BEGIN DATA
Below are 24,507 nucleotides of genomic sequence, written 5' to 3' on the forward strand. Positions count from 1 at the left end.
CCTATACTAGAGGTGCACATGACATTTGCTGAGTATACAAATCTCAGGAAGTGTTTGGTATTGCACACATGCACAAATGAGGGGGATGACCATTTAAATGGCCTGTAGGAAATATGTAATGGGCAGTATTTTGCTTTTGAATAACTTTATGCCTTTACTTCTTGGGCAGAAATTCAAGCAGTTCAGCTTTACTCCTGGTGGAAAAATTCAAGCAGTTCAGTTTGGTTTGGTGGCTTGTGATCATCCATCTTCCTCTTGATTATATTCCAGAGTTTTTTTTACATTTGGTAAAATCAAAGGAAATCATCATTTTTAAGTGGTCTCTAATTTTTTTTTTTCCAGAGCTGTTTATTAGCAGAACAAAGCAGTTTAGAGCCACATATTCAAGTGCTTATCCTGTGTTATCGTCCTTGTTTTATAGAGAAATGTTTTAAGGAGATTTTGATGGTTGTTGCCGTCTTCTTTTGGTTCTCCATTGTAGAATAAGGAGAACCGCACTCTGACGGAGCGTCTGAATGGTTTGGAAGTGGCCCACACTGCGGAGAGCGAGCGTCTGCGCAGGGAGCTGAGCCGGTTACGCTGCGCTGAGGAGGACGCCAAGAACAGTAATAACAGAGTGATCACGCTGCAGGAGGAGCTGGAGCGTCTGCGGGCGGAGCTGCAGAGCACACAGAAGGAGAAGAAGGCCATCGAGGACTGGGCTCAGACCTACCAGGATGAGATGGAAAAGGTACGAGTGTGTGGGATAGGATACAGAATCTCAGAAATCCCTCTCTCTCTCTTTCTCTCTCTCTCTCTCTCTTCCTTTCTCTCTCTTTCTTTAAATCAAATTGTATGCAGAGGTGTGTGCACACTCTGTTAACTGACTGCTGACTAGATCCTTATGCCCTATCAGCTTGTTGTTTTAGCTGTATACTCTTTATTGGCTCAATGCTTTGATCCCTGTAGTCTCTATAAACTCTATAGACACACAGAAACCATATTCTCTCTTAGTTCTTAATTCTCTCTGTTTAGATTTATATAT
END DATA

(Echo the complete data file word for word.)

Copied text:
Below are 24,507 nucleotides of genomic sequence, written 5' to 3' on the forward strand. Positions count from 1 at the left end.
CCTATACTAGAGGTGCACATGACATTTGCTGAGTATACAAATCTCAGGAAGTGTTTGGTATTGCACACATGCACAAATGAGGGGGATGACCATTTAAATGGCCTGTAGGAAATATGTAATGGGCAGTATTTTGCTTTTGAATAACTTTATGCCTTTACTTCTTGGGCAGAAATTCAAGCAGTTCAGCTTTACTCCTGGTGGAAAAATTCAAGCAGTTCAGTTTGGTTTGGTGGCTTGTGATCATCCATCTTCCTCTTGATTATATTCCAGAGTTTTTTTTACATTTGGTAAAATCAAAGGAAATCATCATTTTTAAGTGGTCTCTAATTTTTTTTTTTCCAGAGCTGTTTATTAGCAGAACAAAGCAGTTTAGAGCCACATATTCAAGTGCTTATCCTGTGTTATCGTCCTTGTTTTATAGAGAAATGTTTTAAGGAGATTTTGATGGTTGTTGCCGTCTTCTTTTGGTTCTCCATTGTAGAATAAGGAGAACCGCACTCTGACGGAGCGTCTGAATGGTTTGGAAGTGGCCCACACTGCGGAGAGCGAGCGTCTGCGCAGGGAGCTGAGCCGGTTACGCTGCGCTGAGGAGGACGCCAAGAACAGTAATAACAGAGTGATCACGCTGCAGGAGGAGCTGGAGCGTCTGCGGGCGGAGCTGCAGAGCACACAGAAGGAGAAGAAGGCCATCGAGGACTGGGCTCAGACCTACCAGGATGAGATGGAAAAGGTACGAGTGTGTGGGATAGGATACAGAATCTCAGAAATCCCTCTCTCTCTCTTTCTCTCTCTCTCTCTCTCTTCCTTTCTCTCTCTTTCTTTAAATCAAATTGTATGCAGAGGTGTGTGCACACTCTGTTAACTGACTGCTGACTAGATCCTTATGCCCTATCAGCTTGTTGTTTTAGCTGTATACTCTTTATTGGCTCAATGCTTTGATCCCTGTAGTCTCTATAAACTCTATAGACACACAGAAACCATATTCTCTCTTAGTTCTTAATTCTCTCTGTTTAGATTTATATAT